Brazlian chorographer Carolina Teixeira in San Jose, CA with Scott Rains
The RollingRains.com blog on tourism, disability, and Universal Design began on January 1, 2004. Over the past 10 years posts on the "how and where" of travel appear alongside those on the "why" of travel. Not a typical travelogue or destination review site, this blog attempts to mix travel information of interest to people with disabilities and information on travelers with disabilities that is of interest to the travel industry. One of the privileges of having a longterm relationship with both the demand and supply sides of the Inclusive Tourism market around the world is the chance to visit or host trendsetters. This past week I hosted Brazilian mixed-ability dance pioneer Carolina Teixeira. Together we explored the dance and performance art culture of the San Francisco By Area for Carolina's doctoral work on dance and disability.
One of the first things I learned by looking at the San Francisco Bay Area's dance scene is how easy it is to take for granted how the depth of commitment to full inclusion here has created something unique with impact that radiates around the world.
In Berkeley the birthplace of so many civil rights initiatives, the Ed Roberts Campus stands as a concrete example of Universal Design housing Disabled People's Organizations (DPO) such as the World Institute on Disability. Just over the Santa Cruz Mountains three different non-profits bring specialized beach accessibility across the US and down to Central America. Tapooz Travel brings travelers to the US from its base in Berkeley. Bay Area Disabled Sailors (BAADS) races in the America's Cup festivities. Meanwhile physically integrated dance pioneers like AXIS Dance Company train grade school, high school, and college students. Carolina and I had the privilege of observing several AXIS classes at Mills College in Oakland. I was reminded of how it was AXIS founding members Judith Smith and Bonnie Lewkowicz who intiated the lawsuit against Hotels.com policy of not guaranteeing that reserved accessible rooms will actually be available when a guest arrives. On this whirlwind exploration of dance and disability we also attended a Dandelion Dance Theater rehearsal and performance featuring a wheelchair dancer from New Zealand (Rodney Bell) and from Puerto Rico (Cristina Carrasquillo).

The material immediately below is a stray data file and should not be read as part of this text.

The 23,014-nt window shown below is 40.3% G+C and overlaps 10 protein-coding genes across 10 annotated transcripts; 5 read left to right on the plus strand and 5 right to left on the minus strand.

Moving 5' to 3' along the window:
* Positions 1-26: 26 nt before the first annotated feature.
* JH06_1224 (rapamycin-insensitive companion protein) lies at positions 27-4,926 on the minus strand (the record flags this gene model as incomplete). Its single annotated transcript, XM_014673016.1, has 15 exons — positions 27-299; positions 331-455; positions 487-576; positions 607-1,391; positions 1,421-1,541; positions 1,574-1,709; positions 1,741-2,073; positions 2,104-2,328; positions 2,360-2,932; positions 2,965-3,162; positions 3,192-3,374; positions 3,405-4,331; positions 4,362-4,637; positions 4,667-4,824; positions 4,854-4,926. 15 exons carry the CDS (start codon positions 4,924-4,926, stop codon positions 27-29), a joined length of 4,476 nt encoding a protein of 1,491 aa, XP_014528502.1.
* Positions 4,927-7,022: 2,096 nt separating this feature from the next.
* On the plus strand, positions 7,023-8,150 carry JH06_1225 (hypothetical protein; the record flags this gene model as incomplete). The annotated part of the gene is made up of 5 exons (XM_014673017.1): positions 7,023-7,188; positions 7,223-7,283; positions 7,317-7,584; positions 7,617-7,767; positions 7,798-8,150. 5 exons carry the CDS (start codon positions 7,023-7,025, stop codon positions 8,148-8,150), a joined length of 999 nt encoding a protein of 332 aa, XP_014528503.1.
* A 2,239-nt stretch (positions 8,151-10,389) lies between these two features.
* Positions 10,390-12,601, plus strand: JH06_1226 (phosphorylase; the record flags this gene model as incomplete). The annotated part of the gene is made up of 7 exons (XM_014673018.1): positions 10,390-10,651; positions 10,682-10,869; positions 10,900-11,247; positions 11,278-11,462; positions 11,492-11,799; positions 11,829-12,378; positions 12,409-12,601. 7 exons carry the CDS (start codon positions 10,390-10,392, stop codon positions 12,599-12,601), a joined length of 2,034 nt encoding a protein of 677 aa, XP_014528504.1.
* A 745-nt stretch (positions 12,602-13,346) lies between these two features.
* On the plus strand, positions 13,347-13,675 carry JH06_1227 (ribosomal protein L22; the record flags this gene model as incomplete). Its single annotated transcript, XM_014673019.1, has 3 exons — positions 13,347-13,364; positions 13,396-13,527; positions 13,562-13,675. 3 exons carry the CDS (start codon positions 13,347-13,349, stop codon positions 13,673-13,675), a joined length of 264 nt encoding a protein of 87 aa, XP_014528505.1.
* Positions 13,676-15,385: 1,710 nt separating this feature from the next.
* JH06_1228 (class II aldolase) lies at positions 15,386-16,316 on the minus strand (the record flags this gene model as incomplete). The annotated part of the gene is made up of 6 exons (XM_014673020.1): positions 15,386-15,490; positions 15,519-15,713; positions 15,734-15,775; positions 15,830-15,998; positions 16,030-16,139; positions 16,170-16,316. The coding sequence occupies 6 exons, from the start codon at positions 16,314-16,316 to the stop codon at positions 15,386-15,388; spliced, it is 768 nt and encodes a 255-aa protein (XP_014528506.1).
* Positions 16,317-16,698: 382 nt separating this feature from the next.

Another thing I was reminded of by traveling with a high-energy performance artist like Carolina Teixeira is that almost any situation can be turned into a performance art piece - and with Carolina's combined sense of curiosity and humor often is.
I'm not sure I had ever thought of even half the ways Carolina invented to interact with the painted wheelchair symbol in a disabled parking space where we stopped to do a photo shoot for a piece she is developing. I am certain I have never discussed a TSA pat down in terms of movement and dance before. That is an entertaining way to approach a tedious and invasive task!
Sending her back to her temporary home as a Resident Scholar at Oberlin College this morning leaves me realizing that sometimes "travel" can be as simple as unpeeling new layers and perceiving new aspects of what is right in front of you at home.